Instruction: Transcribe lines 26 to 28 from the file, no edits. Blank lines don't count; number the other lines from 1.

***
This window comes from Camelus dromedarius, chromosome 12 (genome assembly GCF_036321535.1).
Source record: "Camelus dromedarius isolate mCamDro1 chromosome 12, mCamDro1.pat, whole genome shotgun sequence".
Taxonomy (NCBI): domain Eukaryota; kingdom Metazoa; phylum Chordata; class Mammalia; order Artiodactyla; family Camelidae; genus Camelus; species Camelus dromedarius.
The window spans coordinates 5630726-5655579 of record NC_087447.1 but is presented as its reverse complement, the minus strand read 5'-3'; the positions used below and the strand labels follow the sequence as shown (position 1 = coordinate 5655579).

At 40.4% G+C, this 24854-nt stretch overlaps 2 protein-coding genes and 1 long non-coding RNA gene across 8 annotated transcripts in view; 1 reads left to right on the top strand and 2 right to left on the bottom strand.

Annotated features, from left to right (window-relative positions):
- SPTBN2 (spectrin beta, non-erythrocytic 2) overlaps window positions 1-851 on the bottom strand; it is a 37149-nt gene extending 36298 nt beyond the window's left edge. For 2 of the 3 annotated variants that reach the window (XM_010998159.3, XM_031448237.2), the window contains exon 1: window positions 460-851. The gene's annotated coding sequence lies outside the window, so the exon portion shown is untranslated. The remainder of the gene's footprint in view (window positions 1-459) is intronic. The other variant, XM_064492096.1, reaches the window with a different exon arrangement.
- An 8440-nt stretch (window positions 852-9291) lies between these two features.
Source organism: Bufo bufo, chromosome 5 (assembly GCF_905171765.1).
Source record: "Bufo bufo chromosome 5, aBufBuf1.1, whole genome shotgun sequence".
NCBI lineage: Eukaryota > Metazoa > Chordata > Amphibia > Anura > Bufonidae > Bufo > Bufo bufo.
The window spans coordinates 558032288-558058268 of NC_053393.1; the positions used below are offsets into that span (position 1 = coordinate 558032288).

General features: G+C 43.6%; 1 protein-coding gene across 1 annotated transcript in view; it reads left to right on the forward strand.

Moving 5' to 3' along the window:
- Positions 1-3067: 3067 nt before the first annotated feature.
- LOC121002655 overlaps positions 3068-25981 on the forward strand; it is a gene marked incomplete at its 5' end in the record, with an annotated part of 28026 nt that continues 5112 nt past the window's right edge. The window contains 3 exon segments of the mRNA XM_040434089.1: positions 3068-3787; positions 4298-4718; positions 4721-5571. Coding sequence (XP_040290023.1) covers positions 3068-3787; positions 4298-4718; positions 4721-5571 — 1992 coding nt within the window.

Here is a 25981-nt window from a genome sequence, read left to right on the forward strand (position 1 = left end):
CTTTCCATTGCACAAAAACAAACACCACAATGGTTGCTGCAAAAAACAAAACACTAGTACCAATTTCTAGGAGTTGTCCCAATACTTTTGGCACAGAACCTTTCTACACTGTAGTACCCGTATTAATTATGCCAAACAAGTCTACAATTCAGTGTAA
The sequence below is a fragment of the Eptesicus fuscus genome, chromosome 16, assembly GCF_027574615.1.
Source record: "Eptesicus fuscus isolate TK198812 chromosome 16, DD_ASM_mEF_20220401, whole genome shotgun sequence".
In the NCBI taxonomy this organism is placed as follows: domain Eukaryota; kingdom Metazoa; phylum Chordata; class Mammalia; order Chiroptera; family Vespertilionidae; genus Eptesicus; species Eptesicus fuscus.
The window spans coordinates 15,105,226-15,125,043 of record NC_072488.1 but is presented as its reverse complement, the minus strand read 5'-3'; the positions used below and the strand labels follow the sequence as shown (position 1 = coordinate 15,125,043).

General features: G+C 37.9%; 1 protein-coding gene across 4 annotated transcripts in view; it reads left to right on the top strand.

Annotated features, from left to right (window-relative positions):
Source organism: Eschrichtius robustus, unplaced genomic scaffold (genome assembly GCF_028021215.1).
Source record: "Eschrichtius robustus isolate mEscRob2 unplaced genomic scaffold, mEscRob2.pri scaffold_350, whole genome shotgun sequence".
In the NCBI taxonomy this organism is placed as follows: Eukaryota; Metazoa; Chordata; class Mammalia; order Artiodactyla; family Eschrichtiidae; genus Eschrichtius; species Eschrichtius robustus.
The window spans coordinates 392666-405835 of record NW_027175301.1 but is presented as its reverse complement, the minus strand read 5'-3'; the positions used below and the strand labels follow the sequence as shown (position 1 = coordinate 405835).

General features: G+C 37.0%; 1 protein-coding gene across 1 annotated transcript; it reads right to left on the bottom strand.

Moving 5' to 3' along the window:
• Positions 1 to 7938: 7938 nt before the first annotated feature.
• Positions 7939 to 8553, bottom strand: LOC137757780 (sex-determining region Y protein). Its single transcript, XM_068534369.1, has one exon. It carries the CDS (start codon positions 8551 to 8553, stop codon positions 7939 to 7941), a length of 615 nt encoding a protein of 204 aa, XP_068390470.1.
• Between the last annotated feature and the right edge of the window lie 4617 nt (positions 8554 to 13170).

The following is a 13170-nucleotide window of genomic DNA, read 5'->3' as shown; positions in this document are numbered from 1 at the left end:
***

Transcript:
Source record: "Eschrichtius robustus isolate mEscRob2 unplaced genomic scaffold, mEscRob2.pri scaffold_350, whole genome shotgun sequence".
In the NCBI taxonomy this organism is placed as follows: Eukaryota; Metazoa; Chordata; class Mammalia; order Artiodactyla; family Eschrichtiidae; genus Eschrichtius; species Eschrichtius robustus.
The window spans coordinates 392666-405835 of record NW_027175301.1 but is presented as its reverse complement, the minus strand read 5'-3'; the positions used below and the strand labels follow the sequence as shown (position 1 = coordinate 405835).